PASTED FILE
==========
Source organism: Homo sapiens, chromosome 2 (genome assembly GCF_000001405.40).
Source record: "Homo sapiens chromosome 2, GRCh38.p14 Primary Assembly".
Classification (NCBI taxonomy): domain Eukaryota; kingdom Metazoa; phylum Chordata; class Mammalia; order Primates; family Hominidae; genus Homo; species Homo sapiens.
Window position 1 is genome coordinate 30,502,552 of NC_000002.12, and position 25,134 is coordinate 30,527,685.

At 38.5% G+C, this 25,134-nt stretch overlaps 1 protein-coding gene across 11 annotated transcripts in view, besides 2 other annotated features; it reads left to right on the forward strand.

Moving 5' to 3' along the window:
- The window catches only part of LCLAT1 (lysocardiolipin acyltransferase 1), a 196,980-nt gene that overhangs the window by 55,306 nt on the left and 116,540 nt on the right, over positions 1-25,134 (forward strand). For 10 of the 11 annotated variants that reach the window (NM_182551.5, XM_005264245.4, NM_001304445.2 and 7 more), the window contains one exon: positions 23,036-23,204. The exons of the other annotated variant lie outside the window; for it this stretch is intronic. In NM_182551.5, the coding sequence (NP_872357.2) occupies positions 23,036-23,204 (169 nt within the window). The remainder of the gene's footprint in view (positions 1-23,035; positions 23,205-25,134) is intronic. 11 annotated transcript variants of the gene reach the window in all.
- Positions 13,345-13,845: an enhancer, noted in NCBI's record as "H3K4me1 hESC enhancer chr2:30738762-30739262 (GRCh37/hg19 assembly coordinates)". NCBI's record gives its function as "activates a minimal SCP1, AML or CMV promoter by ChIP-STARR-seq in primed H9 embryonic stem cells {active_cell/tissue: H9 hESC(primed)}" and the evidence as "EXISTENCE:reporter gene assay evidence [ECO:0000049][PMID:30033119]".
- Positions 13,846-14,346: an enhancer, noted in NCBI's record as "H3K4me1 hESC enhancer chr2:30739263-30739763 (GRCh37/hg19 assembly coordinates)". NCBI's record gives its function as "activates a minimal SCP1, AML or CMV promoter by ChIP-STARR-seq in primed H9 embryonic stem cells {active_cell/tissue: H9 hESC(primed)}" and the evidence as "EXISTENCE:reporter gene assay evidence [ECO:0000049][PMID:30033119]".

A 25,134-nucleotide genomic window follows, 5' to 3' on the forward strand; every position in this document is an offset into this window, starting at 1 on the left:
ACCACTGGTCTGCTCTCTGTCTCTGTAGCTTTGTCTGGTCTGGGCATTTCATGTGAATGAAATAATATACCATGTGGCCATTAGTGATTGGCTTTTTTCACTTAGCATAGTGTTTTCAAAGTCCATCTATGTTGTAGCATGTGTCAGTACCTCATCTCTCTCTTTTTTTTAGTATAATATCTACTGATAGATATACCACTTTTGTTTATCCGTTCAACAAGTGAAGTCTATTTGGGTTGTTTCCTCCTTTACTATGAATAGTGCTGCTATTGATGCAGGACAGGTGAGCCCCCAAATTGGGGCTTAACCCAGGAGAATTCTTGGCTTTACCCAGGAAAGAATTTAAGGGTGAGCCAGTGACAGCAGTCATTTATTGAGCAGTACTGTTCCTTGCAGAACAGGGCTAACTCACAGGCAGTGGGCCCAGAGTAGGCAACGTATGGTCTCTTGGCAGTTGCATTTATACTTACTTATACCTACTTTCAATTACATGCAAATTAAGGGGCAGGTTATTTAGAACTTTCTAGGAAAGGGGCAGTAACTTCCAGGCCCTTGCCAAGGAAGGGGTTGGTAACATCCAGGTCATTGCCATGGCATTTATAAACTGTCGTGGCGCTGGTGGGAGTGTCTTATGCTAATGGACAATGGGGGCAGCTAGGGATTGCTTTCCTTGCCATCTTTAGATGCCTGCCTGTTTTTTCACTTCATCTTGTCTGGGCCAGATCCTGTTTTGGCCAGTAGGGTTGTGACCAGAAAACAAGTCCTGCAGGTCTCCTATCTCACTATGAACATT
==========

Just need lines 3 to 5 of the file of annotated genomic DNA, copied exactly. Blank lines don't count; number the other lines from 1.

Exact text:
Classification (NCBI taxonomy): domain Eukaryota; kingdom Metazoa; phylum Chordata; class Mammalia; order Primates; family Hominidae; genus Homo; species Homo sapiens.
Window position 1 is genome coordinate 30,502,552 of NC_000002.12, and position 25,134 is coordinate 30,527,685.

At 38.5% G+C, this 25,134-nt stretch overlaps 1 protein-coding gene across 11 annotated transcripts in view, besides 2 other annotated features; it reads left to right on the forward strand.